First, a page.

OCLC Announces EPIC Non-Member Price Reduction

Information Today, September 1991 | Go to article overview

OCLC Announces EPIC Non-Member Price Reduction


OCLC Announces EPIC Non-Member Price Reduction

The EPIC service non-OCLC member connect-time fee for the OCLC Online Union Catalog (OCUC), Database 23, has been reduced to $95 per hour from $110 per hour, effective June 1. Display and offline print charges are not affected by this 13.6 percent price reduction

According to Tam Dalrymple, Manager, OCLC Reference Services Marketing and Support Section, the lower non-member price coincides with the recent reduction in the OLUC connect-time fee for OCLC members to $24 per hour.

The EPIC service, OCLC's online reference system, was introduced in January 1990. It provides subject access, and keyword and Boolean searching to a variety of databases in addition to the OLUC. They are: Educational Resources Information Center (EPIC), which guides users to published and unpublished sources on thousands of educational topics; Book Data, compiled by more than 900 British, European, and North American publishers, with standard bibliographic information on not-yet-printed and in-print books; ABI/Inform, which covers business and management topics, including company histories, competitive intelligencee, and new product development; Dissertation Abstracts, which covers the complete range of academic subjects appearing in dissertations accepted at accredited institutions since 1861; Pharmaceutical News Index (PNI), which contains current and retrospective news about pharmaceuticals, medical devices, cosmetics and related health industries worldwide; Business Dateline, which provides access to hard-to-find regional business information from U. …

The rest of this article is only available to active members of Questia

Already a member? Log in now.

Notes for this article

Add a new note
If you are trying to select text to create highlights or citations, remember that you must now click or tap on the first word, and then click or tap on the last word.
One moment ...
Default project is now your active project.
Project items

Items saved from this article

This article has been saved
Highlights (0)
Some of your highlights are legacy items.

Highlights saved before July 30, 2012 will not be displayed on their respective source pages.

You can easily re-create the highlights by opening the book page or article, selecting the text, and clicking “Highlight.”

Citations (0)
Some of your citations are legacy items.

Any citation created before July 30, 2012 will labeled as a “Cited page.” New citations will be saved as cited passages, pages or articles.

We also added the ability to view new citations from your projects or the book or article where you created them.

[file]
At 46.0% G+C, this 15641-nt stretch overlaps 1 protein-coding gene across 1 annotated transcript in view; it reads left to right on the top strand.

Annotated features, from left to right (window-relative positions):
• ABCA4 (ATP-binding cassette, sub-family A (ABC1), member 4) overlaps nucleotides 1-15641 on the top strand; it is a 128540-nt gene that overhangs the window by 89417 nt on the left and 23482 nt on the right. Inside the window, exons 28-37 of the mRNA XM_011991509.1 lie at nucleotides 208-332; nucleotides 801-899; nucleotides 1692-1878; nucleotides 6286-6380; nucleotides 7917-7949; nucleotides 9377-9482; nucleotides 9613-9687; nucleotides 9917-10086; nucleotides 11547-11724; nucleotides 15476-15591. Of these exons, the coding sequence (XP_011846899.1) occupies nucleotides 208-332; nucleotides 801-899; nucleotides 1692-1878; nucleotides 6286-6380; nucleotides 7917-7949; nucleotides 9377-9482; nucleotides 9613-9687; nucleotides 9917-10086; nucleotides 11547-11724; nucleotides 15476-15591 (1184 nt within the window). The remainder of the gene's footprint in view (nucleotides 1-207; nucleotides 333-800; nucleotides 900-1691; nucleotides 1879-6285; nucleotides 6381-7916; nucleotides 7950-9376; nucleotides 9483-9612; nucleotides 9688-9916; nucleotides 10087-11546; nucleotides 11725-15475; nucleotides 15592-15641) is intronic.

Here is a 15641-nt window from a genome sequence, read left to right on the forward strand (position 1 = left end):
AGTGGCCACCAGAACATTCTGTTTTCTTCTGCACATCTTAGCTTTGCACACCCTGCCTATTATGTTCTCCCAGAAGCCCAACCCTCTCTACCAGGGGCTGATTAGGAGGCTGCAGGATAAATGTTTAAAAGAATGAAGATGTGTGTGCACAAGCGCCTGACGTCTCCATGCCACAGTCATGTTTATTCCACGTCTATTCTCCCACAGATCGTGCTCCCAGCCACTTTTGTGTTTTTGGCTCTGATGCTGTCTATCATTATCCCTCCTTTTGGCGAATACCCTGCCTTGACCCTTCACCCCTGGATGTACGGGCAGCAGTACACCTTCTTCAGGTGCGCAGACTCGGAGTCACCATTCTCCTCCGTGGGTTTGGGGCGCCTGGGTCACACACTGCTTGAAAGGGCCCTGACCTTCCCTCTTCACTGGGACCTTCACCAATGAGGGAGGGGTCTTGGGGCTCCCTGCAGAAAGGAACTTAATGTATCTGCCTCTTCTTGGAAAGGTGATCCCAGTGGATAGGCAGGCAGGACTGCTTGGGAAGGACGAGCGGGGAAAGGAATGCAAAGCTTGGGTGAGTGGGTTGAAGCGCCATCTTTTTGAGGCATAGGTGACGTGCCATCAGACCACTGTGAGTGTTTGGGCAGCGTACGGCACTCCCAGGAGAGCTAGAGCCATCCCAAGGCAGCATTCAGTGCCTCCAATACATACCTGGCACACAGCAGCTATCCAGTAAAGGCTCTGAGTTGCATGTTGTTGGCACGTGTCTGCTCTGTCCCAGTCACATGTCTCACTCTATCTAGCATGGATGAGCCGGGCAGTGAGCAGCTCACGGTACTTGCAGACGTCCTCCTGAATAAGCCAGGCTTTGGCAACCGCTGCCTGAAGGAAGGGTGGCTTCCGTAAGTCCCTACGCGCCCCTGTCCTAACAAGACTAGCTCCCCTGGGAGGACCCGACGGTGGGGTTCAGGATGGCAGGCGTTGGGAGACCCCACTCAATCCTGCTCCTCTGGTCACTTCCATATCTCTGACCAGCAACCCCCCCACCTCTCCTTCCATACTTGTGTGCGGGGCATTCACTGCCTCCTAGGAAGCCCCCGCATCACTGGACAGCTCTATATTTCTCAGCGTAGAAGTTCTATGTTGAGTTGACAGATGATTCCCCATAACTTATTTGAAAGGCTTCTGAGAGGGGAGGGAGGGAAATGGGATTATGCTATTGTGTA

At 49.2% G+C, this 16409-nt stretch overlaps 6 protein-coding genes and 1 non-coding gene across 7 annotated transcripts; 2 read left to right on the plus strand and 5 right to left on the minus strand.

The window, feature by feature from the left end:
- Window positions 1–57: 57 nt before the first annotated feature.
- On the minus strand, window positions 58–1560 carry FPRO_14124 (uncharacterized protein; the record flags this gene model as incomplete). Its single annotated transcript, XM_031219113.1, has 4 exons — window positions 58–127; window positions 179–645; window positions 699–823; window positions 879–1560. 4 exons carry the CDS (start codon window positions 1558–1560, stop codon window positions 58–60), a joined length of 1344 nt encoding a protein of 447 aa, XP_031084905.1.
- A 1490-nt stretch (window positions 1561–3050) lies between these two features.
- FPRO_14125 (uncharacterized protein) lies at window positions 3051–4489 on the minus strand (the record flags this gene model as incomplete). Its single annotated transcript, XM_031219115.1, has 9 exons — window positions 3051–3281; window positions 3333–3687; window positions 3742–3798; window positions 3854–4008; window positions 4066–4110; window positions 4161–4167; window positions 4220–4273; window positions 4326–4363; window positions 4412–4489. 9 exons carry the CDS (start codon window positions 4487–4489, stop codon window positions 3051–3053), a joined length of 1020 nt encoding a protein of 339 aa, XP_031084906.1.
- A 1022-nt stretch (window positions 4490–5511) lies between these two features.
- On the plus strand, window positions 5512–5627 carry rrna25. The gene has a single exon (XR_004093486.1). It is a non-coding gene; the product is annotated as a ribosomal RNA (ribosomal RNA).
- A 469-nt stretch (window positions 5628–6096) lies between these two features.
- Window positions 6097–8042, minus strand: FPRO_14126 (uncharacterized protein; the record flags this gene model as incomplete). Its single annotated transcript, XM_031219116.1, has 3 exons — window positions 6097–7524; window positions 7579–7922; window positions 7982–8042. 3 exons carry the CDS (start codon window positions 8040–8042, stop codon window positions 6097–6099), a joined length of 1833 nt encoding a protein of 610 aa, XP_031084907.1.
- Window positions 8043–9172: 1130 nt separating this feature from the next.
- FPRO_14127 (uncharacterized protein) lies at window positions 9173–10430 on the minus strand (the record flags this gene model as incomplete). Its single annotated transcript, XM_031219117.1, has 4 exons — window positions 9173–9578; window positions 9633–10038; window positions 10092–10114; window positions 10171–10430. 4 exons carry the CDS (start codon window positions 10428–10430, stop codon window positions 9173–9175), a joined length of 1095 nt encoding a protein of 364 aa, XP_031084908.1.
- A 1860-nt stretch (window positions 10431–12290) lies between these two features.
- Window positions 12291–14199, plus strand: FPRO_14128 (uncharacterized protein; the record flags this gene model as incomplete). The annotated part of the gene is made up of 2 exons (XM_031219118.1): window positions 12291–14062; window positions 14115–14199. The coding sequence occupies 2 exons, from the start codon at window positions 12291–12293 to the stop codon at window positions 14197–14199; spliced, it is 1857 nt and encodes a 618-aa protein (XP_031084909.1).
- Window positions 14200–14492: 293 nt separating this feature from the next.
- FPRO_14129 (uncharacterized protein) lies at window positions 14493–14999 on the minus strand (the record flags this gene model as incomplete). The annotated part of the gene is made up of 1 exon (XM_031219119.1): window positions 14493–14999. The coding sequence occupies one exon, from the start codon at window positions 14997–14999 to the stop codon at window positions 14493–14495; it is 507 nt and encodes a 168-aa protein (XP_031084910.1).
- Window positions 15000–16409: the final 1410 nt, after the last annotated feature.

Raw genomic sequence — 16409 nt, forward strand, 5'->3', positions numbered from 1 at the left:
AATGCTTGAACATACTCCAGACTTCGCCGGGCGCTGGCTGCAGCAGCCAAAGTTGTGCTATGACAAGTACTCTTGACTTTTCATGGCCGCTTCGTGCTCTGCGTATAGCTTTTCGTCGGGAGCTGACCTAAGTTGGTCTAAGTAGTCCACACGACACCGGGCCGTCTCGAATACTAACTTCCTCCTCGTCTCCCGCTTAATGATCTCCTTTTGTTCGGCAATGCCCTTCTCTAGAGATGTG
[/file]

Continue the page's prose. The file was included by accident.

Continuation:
Notes (0)
Bookmarks (0)

You have no saved items from this article

Project items include:
  • Saved book/article
  • Highlights
  • Quotes/citations
  • Notes
  • Bookmarks
Notes
Cite this article

Cited article

Style
Citations are available only to our active members.
Buy instant access to cite pages or passages in MLA, APA and Chicago citation styles.

(Einhorn, 1992, p. 25)

(Einhorn 25)

1. Lois J. Einhorn, Abraham Lincoln, the Orator: Penetrating the Lincoln Legend (Westport, CT: Greenwood Press, 1992), 25, http://www.questia.com/read/27419298.

Cited article

OCLC Announces EPIC Non-Member Price Reduction
Settings

Settings

Typeface
Text size Smaller Larger Reset View mode
Search within

Search within this article

Look up

Look up a word

  • Dictionary
  • Thesaurus
Please submit a word or phrase above.
Print this page

Print this page

Why can't I print more than one page at a time?

Help
Full screen

matching results for page

    Questia reader help

    How to highlight and cite specific passages

    1. Click or tap the first word you want to select.
    2. Click or tap the last word you want to select, and you’ll see everything in between get selected.
    3. You’ll then get a menu of options like creating a highlight or a citation from that passage of text.

    OK, got it!

    Cited passage

    Style
    Citations are available only to our active members.
    Buy instant access to cite pages or passages in MLA, APA and Chicago citation styles.

    "Portraying himself as an honest, ordinary person helped Lincoln identify with his audiences." (Einhorn, 1992, p. 25).

    "Portraying himself as an honest, ordinary person helped Lincoln identify with his audiences." (Einhorn 25)

    "Portraying himself as an honest, ordinary person helped Lincoln identify with his audiences."1

    1. Lois J. Einhorn, Abraham Lincoln, the Orator: Penetrating the Lincoln Legend (Westport, CT: Greenwood Press, 1992), 25, http://www.questia.com/read/27419298.

    Cited passage

    Thanks for trying Questia!

    Please continue trying out our research tools, but please note, full functionality is available only to our active members.

    Your work will be lost once you leave this Web page.

    Buy instant access to save your work.

    Already a member? Log in now.

    Author Advanced search

    Oops!

    An unknown error has occurred. Please click the button below to reload the page. If the problem persists, please try again in a little while.